Essentially the Commerzbank tower is a hollow tube standing on one of its ends. The vertical loads are concentrated at the outer walls of the building with the intention that the structural footprint can be as large as possible.[2] This special shape is by law of nature very stable and is able to resist horizontal wind loads. But this tube had to be perforated by the large openings of the gardens and, of course, by the windows. The entire architectural concept is based on these four-storey-high openings which run from the façade to the central core of the building. Because of the spiral arrangement of the gardens, the construction remains constantly solid. To keep the gardens free from columns the vertical forces have to be moved to the corners of the triangular plan. For that reason the structure consists of two main elements, namely the corner columns and the eight-storey-high steel structures which span across the gardens.[3] These structures, which are bridge-like, have two main functions. On the one hand, they are able to hold the floors, and on the other hand, they can resist wind loads. Another solution that could have been able to grant these two functions would have been the form of deep trusses. But this option was rejected in favour of a Vierendeel frame of vertical and horizontal members which distributes the loads equally through the structure. It would have been possible to fabricate these Vierendeel frames of concrete, but they would have been too thick and only 40 per cent of the façade would have been free for glazing. That is why it was decided to make these frames from steel. Moreover, the steel construction has another big advantage; it is much lighter. Amazingly, it weighs about the same as the old Commerzbank tower (about 132000 tonnes). The weight of the building is a major factor with regard to the foundations. Because of the shape of the Commerzbank site the new tower had to be built right next to the old one.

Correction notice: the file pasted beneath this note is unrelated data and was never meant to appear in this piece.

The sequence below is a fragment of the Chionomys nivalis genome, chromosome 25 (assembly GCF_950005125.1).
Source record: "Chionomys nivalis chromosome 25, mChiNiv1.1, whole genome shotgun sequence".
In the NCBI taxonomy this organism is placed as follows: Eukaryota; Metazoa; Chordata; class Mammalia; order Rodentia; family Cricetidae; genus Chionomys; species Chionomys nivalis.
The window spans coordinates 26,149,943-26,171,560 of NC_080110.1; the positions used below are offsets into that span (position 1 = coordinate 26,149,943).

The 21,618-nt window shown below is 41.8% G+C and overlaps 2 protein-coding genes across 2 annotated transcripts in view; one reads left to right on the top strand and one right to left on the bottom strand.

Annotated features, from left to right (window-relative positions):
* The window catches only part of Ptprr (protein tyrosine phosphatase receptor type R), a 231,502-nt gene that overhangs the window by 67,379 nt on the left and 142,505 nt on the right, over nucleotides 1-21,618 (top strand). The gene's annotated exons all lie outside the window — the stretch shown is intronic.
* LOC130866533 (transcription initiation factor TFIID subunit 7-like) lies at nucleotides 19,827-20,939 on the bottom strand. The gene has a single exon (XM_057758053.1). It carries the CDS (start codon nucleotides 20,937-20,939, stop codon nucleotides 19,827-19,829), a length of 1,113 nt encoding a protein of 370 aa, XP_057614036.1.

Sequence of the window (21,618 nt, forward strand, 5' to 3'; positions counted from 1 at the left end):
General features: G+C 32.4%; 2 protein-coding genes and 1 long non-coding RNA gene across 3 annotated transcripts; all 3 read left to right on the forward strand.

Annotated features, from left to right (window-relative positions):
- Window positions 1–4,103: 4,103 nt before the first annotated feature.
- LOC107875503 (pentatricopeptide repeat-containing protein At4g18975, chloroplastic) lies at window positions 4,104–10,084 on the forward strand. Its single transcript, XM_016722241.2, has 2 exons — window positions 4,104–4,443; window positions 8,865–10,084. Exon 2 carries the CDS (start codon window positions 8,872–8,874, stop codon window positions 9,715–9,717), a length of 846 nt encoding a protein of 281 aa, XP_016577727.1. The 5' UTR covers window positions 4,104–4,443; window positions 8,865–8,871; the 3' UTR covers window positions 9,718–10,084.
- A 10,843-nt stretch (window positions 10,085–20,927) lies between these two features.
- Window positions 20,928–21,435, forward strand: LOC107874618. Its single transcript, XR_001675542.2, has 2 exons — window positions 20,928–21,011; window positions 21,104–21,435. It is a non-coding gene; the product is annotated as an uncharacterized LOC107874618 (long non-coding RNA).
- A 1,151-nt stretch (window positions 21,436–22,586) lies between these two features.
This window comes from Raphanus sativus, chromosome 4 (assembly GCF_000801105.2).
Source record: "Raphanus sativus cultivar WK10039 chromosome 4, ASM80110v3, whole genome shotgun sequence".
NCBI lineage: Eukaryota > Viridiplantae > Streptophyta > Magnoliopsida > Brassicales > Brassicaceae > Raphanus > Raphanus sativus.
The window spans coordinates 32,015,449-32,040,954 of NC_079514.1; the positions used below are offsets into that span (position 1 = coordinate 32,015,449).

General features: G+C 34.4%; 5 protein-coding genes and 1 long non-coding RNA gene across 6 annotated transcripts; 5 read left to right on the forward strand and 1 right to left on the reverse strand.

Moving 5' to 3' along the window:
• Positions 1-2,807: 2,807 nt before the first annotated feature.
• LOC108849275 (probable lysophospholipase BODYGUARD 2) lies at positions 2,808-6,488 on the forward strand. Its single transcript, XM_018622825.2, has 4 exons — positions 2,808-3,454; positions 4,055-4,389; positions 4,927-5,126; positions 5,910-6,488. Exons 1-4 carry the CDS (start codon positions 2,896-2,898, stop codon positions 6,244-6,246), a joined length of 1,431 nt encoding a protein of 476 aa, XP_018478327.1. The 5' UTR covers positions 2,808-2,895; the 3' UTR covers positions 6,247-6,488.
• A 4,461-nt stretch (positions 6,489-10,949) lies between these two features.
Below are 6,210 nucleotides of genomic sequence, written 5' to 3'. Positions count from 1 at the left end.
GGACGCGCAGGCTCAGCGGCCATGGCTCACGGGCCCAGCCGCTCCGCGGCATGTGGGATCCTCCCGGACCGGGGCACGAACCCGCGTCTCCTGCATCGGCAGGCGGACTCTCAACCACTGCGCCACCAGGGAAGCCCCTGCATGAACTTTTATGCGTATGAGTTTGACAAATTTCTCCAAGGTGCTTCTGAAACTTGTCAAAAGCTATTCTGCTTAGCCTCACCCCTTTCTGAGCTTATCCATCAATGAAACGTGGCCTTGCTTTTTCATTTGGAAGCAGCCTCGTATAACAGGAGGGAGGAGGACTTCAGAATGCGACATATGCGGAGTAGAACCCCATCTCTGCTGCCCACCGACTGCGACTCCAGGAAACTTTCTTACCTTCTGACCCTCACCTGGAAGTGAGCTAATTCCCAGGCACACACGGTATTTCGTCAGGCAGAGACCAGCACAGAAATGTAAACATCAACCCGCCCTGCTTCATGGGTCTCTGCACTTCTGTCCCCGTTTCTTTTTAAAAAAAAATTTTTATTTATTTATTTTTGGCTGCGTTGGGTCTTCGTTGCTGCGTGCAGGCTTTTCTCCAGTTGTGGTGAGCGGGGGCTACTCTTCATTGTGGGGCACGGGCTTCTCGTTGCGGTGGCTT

Furthermore, Foster moved what usually constitutes the core of the building namely elevators, stairs, and lavatories to the corners of his triangular tower, thereby creating a hollow shaft.[4] This inner atrium runs the entire height of the building and allows fresh air and natural light to penetrate the building.

Foster has given every office impressive views, a chance to be near plants and breaks from the monotony of typical office tower life.

[...]


[1] Jenkins, David (editor), Norman Foster: Works 4 (Munich: Prestel Verlag, 2004), p.37

[2] Davies, Colin, Ian Lambot, Commerzbank Frankfurt (Haselmere, Surrey: Watermark, 1997), p. 63

[3] Davies, Colin, Ian Lambot, p. 63

[4] Foster, Norman, Martin Pawley, Norman Foster A global Architecture (London: Thames & Hudson, 2001), p. 171

Excerpt out of 12 pages

Details

Title
The Commerzbank Headquarters by Norman Foster
College
University of Paderborn
Course
The Cultural Heritage: The Nineteen Nineties
Grade
2,3
Author
Year
2006
Pages
12
Catalog Number
V50766
ISBN (eBook)
9783638469128
File size
466 KB
Language
English
Notes
The subject matter of this term paper is a description as well as an interpretation of the 'Commerzbank Headquarters' in Frankfurt which was built by Norman Foster. First I will say a few words about Norman Foster and his works and afterwards about the background of the Commerzbank. In the main part I want to concentrate on the Commerzbank in Frankfurt with its structure and how this 'green' skyscraper works.
Tags
Commerzbank, Headquarters, Norman, Foster, Cultural, Heritage, Nineteen, Nineties
Quote paper
Esther Rieck (Author), 2006, The Commerzbank Headquarters by Norman Foster, Munich, GRIN Verlag, https://www.grin.com/document/50766